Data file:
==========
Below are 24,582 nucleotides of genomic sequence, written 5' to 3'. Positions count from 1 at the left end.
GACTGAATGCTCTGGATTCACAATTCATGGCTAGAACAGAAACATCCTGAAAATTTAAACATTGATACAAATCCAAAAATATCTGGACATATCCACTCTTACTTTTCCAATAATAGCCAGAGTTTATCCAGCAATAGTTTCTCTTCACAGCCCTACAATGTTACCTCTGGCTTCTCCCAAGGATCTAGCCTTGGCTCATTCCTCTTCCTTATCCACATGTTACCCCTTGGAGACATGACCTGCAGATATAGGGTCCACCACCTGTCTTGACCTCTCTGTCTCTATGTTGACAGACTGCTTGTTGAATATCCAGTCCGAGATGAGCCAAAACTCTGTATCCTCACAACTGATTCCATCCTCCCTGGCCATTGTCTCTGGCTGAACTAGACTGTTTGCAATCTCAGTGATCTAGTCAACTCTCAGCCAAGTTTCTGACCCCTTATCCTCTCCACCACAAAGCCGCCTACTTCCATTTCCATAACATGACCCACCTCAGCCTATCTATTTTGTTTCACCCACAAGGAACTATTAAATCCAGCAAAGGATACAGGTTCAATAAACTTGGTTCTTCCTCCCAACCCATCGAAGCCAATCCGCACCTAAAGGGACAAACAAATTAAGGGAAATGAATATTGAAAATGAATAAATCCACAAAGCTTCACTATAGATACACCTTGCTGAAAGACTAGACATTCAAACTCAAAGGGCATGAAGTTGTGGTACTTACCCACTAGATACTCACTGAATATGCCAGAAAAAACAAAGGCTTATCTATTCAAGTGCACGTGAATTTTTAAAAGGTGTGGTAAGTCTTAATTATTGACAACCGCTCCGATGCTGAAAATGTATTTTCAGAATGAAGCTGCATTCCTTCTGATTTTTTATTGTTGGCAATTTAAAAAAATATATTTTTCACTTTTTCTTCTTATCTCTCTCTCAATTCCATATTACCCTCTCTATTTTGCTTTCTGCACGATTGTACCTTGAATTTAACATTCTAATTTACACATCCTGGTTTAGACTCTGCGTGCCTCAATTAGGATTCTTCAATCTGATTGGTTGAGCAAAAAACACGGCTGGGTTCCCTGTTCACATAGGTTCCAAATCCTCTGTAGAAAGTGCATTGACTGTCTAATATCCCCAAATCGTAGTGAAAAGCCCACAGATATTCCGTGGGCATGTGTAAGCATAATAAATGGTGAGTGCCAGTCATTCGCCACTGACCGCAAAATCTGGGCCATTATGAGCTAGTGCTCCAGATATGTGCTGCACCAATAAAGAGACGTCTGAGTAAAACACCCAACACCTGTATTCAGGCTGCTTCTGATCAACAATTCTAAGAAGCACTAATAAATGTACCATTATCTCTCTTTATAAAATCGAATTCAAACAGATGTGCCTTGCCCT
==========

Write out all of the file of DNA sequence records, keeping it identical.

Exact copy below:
Below are 24,582 nucleotides of genomic sequence, written 5' to 3'. Positions count from 1 at the left end.
GACTGAATGCTCTGGATTCACAATTCATGGCTAGAACAGAAACATCCTGAAAATTTAAACATTGATACAAATCCAAAAATATCTGGACATATCCACTCTTACTTTTCCAATAATAGCCAGAGTTTATCCAGCAATAGTTTCTCTTCACAGCCCTACAATGTTACCTCTGGCTTCTCCCAAGGATCTAGCCTTGGCTCATTCCTCTTCCTTATCCACATGTTACCCCTTGGAGACATGACCTGCAGATATAGGGTCCACCACCTGTCTTGACCTCTCTGTCTCTATGTTGACAGACTGCTTGTTGAATATCCAGTCCGAGATGAGCCAAAACTCTGTATCCTCACAACTGATTCCATCCTCCCTGGCCATTGTCTCTGGCTGAACTAGACTGTTTGCAATCTCAGTGATCTAGTCAACTCTCAGCCAAGTTTCTGACCCCTTATCCTCTCCACCACAAAGCCGCCTACTTCCATTTCCATAACATGACCCACCTCAGCCTATCTATTTTGTTTCACCCACAAGGAACTATTAAATCCAGCAAAGGATACAGGTTCAATAAACTTGGTTCTTCCTCCCAACCCATCGAAGCCAATCCGCACCTAAAGGGACAAACAAATTAAGGGAAATGAATATTGAAAATGAATAAATCCACAAAGCTTCACTATAGATACACCTTGCTGAAAGACTAGACATTCAAACTCAAAGGGCATGAAGTTGTGGTACTTACCCACTAGATACTCACTGAATATGCCAGAAAAAACAAAGGCTTATCTATTCAAGTGCACGTGAATTTTTAAAAGGTGTGGTAAGTCTTAATTATTGACAACCGCTCCGATGCTGAAAATGTATTTTCAGAATGAAGCTGCATTCCTTCTGATTTTTTATTGTTGGCAATTTAAAAAAATATATTTTTCACTTTTTCTTCTTATCTCTCTCTCAATTCCATATTACCCTCTCTATTTTGCTTTCTGCACGATTGTACCTTGAATTTAACATTCTAATTTACACATCCTGGTTTAGACTCTGCGTGCCTCAATTAGGATTCTTCAATCTGATTGGTTGAGCAAAAAACACGGCTGGGTTCCCTGTTCACATAGGTTCCAAATCCTCTGTAGAAAGTGCATTGACTGTCTAATATCCCCAAATCGTAGTGAAAAGCCCACAGATATTCCGTGGGCATGTGTAAGCATAATAAATGGTGAGTGCCAGTCATTCGCCACTGACCGCAAAATCTGGGCCATTATGAGCTAGTGCTCCAGATATGTGCTGCACCAATAAAGAGACGTCTGAGTAAAACACCCAACACCTGTATTCAGGCTGCTTCTGATCAACAATTCTAAGAAGCACTAATAAATGTACCATTATCTCTCTTTATAAAATCGAATTCAAACAGATGTGCCTTGCCCT